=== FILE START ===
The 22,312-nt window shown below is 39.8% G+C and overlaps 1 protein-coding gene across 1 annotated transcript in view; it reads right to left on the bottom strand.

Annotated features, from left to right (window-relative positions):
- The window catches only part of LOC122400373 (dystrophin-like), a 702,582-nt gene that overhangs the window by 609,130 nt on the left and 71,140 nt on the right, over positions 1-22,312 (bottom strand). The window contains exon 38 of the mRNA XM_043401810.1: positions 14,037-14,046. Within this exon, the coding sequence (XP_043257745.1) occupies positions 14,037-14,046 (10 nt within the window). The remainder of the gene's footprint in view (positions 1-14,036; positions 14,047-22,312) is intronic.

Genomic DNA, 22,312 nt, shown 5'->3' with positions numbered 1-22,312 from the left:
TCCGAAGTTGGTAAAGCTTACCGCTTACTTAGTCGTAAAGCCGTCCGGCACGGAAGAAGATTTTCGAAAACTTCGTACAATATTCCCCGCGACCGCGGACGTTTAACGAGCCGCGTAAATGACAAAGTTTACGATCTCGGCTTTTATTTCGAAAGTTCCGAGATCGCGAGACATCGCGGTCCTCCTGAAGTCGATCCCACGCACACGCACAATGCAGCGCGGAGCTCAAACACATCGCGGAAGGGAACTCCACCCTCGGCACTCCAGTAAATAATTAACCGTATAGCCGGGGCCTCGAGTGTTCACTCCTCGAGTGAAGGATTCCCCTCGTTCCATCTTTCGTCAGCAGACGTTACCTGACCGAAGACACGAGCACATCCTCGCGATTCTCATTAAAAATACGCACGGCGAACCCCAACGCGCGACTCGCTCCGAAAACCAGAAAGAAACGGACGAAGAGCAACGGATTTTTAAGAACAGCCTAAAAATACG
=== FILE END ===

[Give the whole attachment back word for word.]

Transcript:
The 22,312-nt window shown below is 39.8% G+C and overlaps 1 protein-coding gene across 1 annotated transcript in view; it reads right to left on the bottom strand.

Annotated features, from left to right (window-relative positions):
- The window catches only part of LOC122400373 (dystrophin-like), a 702,582-nt gene that overhangs the window by 609,130 nt on the left and 71,140 nt on the right, over positions 1-22,312 (bottom strand). The window contains exon 38 of the mRNA XM_043401810.1: positions 14,037-14,046. Within this exon, the coding sequence (XP_043257745.1) occupies positions 14,037-14,046 (10 nt within the window). The remainder of the gene's footprint in view (positions 1-14,036; positions 14,047-22,312) is intronic.

Genomic DNA, 22,312 nt, shown 5'->3' with positions numbered 1-22,312 from the left:
TCCGAAGTTGGTAAAGCTTACCGCTTACTTAGTCGTAAAGCCGTCCGGCACGGAAGAAGATTTTCGAAAACTTCGTACAATATTCCCCGCGACCGCGGACGTTTAACGAGCCGCGTAAATGACAAAGTTTACGATCTCGGCTTTTATTTCGAAAGTTCCGAGATCGCGAGACATCGCGGTCCTCCTGAAGTCGATCCCACGCACACGCACAATGCAGCGCGGAGCTCAAACACATCGCGGAAGGGAACTCCACCCTCGGCACTCCAGTAAATAATTAACCGTATAGCCGGGGCCTCGAGTGTTCACTCCTCGAGTGAAGGATTCCCCTCGTTCCATCTTTCGTCAGCAGACGTTACCTGACCGAAGACACGAGCACATCCTCGCGATTCTCATTAAAAATACGCACGGCGAACCCCAACGCGCGACTCGCTCCGAAAACCAGAAAGAAACGGACGAAGAGCAACGGATTTTTAAGAACAGCCTAAAAATACG